Positive step on hours of service for livestock haulers
Allison Rivera, Executive Director of Government Affairs for the National Cattlemen’s Beef Association, released the following statement in response to the announcement Tuesday from the Federal Motor Carrier Safety Administration’s (FMCSA) Advanced Notice of Proposed Rulemaking on Hours of Service (HOS) regulations:
“We are grateful for FMCSA’s willingness to consider options for flexibility on Hours of Service rules. NCBA will continue to work constructively to find a long-term solution that gives livestock haulers the flexibility they need within Hours of Service to protect the welfare of animals in their care. The proposals released today are a positive step towards focusing on needed changes to Hours of Service, but more specific changes that address the unique realities of the livestock hauling industry are still needed. We will continue to work with FMCSA to provide flexibility for the livestock hauling industry.”
The U.S. Department of Transportation’s Federal Motor Carrier Safety Administration (FMCSA) today announced that it is seeking public comment on revising four specific areas of current hours-of-service (HOS) regulations, which limit the operating hours of commercial truck drivers. More details can be found here or reading below.
The U.S. Department of Transportation’s Federal Motor Carrier Safety Administration (FMCSA) announced on Aug. 21, 2018, that it is seeking public comment on revising four specific areas of current hours-of-service (HOS) regulations, which limit the operating hours of commercial truck drivers.
The upcoming Advanced Notice of Proposed Rulemaking (ANPRM), which will be published in the Federal Register, responds to widespread Congressional, industry, and citizen concerns and seeks feedback from the public to determine if HOS revisions may alleviate unnecessary burdens placed on drivers while maintaining safety on our nation’s highways and roads. The comment period will be open for 30 days.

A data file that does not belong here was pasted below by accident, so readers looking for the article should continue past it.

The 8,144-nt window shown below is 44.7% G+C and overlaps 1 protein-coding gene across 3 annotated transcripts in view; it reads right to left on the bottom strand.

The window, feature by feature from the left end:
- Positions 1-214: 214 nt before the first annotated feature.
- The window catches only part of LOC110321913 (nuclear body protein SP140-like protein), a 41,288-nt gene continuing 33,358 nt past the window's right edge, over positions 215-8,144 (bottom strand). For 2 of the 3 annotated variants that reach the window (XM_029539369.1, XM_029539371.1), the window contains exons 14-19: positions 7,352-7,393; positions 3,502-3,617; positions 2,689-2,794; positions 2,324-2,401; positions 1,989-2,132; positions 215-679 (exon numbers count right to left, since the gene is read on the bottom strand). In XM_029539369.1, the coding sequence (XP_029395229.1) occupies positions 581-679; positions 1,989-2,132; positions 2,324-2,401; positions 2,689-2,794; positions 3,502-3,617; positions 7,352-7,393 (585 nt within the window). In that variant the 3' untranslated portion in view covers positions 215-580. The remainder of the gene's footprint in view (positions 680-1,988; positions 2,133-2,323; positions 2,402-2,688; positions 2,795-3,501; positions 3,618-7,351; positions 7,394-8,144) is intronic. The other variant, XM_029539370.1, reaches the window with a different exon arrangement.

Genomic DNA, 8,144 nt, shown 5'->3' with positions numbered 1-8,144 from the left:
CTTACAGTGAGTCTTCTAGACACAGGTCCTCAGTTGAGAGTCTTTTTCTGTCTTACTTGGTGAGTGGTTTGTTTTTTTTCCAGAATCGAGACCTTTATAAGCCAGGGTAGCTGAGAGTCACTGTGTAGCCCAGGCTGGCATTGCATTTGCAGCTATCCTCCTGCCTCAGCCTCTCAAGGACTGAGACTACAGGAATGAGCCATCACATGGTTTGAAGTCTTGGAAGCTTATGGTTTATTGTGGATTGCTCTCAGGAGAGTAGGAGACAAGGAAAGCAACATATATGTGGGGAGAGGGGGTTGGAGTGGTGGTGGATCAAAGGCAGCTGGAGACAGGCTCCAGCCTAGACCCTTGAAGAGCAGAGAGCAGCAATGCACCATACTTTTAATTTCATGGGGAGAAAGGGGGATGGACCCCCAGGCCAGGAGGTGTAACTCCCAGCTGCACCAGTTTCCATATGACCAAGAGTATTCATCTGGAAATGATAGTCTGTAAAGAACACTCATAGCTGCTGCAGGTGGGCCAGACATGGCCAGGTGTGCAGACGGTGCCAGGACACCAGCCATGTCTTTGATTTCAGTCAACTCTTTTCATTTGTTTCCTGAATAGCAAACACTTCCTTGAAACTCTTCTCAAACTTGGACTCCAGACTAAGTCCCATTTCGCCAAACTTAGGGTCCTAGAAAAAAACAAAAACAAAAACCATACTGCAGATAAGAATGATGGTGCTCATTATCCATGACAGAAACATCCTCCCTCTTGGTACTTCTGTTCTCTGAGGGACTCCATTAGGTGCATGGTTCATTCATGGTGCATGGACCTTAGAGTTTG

The four specific areas under consideration for revision are:
- Expanding the current 100 air-mile “short-haul” exemption from 12 hours on-duty to 14 hours on-duty, in order to be consistent with the rules for long-haul truck drivers;
- Extending the current 14-hour on-duty limitation by up to two hours when a truck driver encounters adverse driving conditions;
- Revising the current mandatory 30-minute break for truck drivers after 8-hours of continuous driving; and
- Reinstating the option for splitting up the required 10-hour off-duty rest break for drivers operating trucks that are equipped with a sleeper-berth compartment.
In addition, the ANPRM seeks public comment and relevant data on two recently submitted petitions requesting regulatory relief from HOS rules (1) pertaining to the 14-hour on-duty limitation (filed by the Owner-Operators Independent Drivers Association) and (2) pertaining to the 10-hour off-duty requirement (filed by TruckerNation).
Earlier this year, the congressionally mandated electronic logging device (ELD) rule, which required most FMCSA-regulated motor carriers to convert their records from paper to an electronic format, became effective. While compliance with the ELD rule has reached nearly 99 percent across the trucking industry, it has also brought focus to HOS regulations, especially with regard to certain regulations having a significant impact on agriculture and other sectors of trucking.
Additional information on the ANPRM, including how to submit comments to the Federal Register docket, is available here.
The first in a series of public listening sessions on the ANPRM will take place Friday, August 24, 2018, in Dallas, Texas, at the Kay Bailey Hutchinson Convention Center beginning at 3:00 p.m. local time. Further information is available here
Information on current HOS regulations is available here.
Information on electronic logging devices (ELDs) carried on-board long-haul trucks and used by commercial vehicle enforcement officers to check compliance with HOS regulations is available here.